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Will World Cup corruption crackdown make any difference?

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David Bond | 14:53 UK time, Thursday, 17 February 2011

If we learned one thing from the publication of the ICC anti-corruption tribunal's full judgment in the case of the Pakistan three last week, it was that the measures in place to stop players contacting undesirable middlemen were not working.

Players might have to hand in their mobiles and Blackberries when they enter the dressing room, but that didn't stop Mazhar Majeed, the players' agent, calling Salman Butt, Mohammed Asif and Mohammed Amir at all hours in their hotel rooms.

Now with the cricket World Cup about to get under way on the betting-mad sub-continent, the ICC has tightened its anti-corruption code.

A report by the Indian judge Dharmesh Sharma last year illustrated the scale of the illegal betting problem in India. He said it had reached alarming levels with "as many as 2,000-3,000 bookies operating whenever cricket matches or any other sport are played all over the world".
So to try to combat the problem, the ICC has introduced the following:

* It has changed its rules on "communication devices" during the 45 days of the World Cup. This is longhand for a Twitter ban and is designed to stop players tweeting potentially valuable inside information on a match before they arrive at the ground.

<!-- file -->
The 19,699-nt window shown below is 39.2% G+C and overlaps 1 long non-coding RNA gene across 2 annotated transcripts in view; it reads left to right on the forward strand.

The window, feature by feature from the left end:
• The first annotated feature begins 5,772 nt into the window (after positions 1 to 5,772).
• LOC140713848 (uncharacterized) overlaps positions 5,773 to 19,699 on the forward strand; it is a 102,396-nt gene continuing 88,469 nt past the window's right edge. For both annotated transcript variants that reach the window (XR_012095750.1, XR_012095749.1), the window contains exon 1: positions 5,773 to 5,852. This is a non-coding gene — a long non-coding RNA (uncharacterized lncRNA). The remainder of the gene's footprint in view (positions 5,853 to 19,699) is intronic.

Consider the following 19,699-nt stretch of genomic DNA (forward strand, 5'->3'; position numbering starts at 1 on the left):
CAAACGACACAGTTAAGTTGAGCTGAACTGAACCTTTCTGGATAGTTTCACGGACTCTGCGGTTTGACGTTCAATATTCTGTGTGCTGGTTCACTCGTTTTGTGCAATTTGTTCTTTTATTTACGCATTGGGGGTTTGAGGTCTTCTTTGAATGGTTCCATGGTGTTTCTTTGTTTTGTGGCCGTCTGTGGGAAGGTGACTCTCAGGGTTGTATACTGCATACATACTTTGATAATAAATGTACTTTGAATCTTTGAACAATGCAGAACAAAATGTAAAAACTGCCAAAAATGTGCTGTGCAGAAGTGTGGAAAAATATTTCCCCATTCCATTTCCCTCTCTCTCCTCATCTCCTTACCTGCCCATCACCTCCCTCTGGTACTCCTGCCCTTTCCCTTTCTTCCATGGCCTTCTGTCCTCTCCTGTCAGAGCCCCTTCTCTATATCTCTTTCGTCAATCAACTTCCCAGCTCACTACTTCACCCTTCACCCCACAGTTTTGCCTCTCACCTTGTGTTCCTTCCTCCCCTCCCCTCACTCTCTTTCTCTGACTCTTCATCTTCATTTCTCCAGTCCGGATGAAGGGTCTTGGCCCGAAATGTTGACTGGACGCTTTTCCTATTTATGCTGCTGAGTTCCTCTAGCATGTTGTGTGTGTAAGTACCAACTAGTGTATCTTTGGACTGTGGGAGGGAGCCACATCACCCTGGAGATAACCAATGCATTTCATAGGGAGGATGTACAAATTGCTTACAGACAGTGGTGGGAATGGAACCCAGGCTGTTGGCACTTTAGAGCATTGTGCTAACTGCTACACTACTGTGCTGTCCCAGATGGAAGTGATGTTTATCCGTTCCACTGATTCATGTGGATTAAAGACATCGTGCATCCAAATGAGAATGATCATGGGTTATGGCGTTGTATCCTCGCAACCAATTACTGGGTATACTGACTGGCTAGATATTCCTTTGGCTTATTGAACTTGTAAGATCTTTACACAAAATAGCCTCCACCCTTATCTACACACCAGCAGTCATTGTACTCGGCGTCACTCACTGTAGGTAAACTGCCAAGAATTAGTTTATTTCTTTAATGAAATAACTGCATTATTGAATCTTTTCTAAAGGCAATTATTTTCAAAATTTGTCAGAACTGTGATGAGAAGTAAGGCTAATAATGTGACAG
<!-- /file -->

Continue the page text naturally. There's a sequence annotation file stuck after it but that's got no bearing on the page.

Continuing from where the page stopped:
* There will be a ban on laptops for players, with team management limited to four per dressing room and only one allowed to be connected to the internet.

* Security officials will be given broader powers to monitor players, although the ICC is not going into any more detail on this as they don't want to alert the fixers.

* And the sanctions for players caught breaking the rules will become clearer and slightly tougher with those guilty of a third minor breach (such as having your mobile phone in the dressing room) now automatically fined $5,000. In the past there was no clear sliding scale of fines and sanctions relating to breaking the anti-corruption rules.

Speaking on Tuesday, the ICC chief executive Haroon Lorgat, was upbeat saying the new measures would help them "handle any situation".

But is that really the case? Again, one only needs to refer back to the ICC judgment on the Pakistan spot-fixing affair to realise how easy it is to bypass the rules.

Angus Porter, the chief executive of the Professional Cricketers Association, argues that until the ICC carries out a proper risk assessment on the sport then tweaking the rules will just feel like window dressing.

Amir, Asif and Butt were each given lengthy bans

Amir, Asif and Butt were each given lengthy bans

He told me: "Is this really making any significant step forward in the fight against corruption? I don't think it is.

"Is it sensible to have prescribed sanctions? Yes. But I think on the whole this looks like wanting to be seen to be doing something. If you want to really deal with it then address the risk properly."